Buying a home represents the most treasured desire for individuals. The real
estate industry plays a pivotal role in realizing this dream by establishing
residential communities and townships. However, we have witnessed numerous
instances of unscrupulous builders perpetrating fraud to deceive innocent home
To address this issue, the Real Estate (Regulation and Development) Act,
2016 (RERA) was enforced as a measure to combat such misconduct. This
legislation aims to bring transparency in the real estate sector and to address
the grievances of home buyers, builders, brokers, and agents.
Need for the RERA Act, 2016:
- To regularize the real estate sector. Earlier, home buyers had a remedy under the Consumer Protection Act, 1986. But it was inadequate to deal with the grievances of home buyers. Hence, the need was felt to enact a separate and stringent legislation that effectively deals with the issues of home buyers and promoters.
- To protect the home buyers from frauds and to uplift the investments in the real estate sector.
- To establish an authority which could act as a watchdog for the real estate sector and provide speedy dispute resolution to home buyers.
- To balance the interests of home buyers and promoters by fixing a set of responsibilities on both.
- To fix accountability on builders towards allottees and consumers.
Key Provisions under RERA Act, 2016:
- Section 3 of RERA Act, 2016 states that no promoter can advertise, book, sell
or offer for sale the project without prior registration with RERA. However,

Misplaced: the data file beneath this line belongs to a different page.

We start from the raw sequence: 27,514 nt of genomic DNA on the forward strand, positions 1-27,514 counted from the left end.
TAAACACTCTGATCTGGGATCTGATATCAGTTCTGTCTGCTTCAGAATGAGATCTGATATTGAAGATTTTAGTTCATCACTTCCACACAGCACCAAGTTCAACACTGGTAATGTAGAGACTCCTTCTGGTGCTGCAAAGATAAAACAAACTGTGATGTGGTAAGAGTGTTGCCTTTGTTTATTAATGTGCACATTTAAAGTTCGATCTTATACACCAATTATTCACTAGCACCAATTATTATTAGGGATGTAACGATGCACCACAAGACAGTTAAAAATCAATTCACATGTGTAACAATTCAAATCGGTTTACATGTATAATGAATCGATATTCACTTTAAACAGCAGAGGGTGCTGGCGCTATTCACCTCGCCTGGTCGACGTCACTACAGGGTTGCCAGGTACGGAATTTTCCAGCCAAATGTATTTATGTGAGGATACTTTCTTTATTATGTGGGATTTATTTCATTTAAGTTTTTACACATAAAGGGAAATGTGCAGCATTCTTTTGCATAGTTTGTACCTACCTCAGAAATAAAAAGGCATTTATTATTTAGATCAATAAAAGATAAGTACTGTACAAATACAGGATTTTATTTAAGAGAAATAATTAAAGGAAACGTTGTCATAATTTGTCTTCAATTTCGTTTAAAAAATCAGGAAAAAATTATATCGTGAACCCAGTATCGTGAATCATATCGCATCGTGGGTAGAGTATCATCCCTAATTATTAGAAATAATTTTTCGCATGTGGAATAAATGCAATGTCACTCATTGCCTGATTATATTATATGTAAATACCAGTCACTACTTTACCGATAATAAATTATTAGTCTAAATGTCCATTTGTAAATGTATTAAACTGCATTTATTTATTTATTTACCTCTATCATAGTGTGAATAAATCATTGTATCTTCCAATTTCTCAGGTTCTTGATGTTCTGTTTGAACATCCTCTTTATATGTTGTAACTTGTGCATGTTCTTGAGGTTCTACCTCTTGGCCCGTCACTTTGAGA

certain categories are exempted from registration as given under proviso to
Section 3 of the act.
- Section 13(1) of the RERA Act, 2016 establishes a limit on the initial
payment, commonly referred to as token money, that a builder can request from a
buyer during the booking process. This section stipulates that the promoter may
only receive up to 10% of the total property cost as an advance payment from the
buyer after formalizing a written sale agreement. In commercial terms, this
agreement is know as Builder Buyer Agreement (BBA).
- RERA Act states that at least 70% of the buyer's and investor's money
will be deposited in a special account known as "Escrow Account". The funds
held in Escrow Account must not be redirected or used for any other purpose.
- Promoters failing to follow RERA rules may face penalties of up to 5% of
the property's estimated cost
- Section 34 of RERA Act, 2016 states that to maintain transparency and
accountability, promoters shall make periodic submissions to RERA authority
about project's development. Home buyers can also track the progress of project
on the RERA website.
- RERA Act, 2016 has standardized and codified "Carpet Area". As per
section 2(k) of RERA Act, 2016, "carpet area" means the net usable floor area of an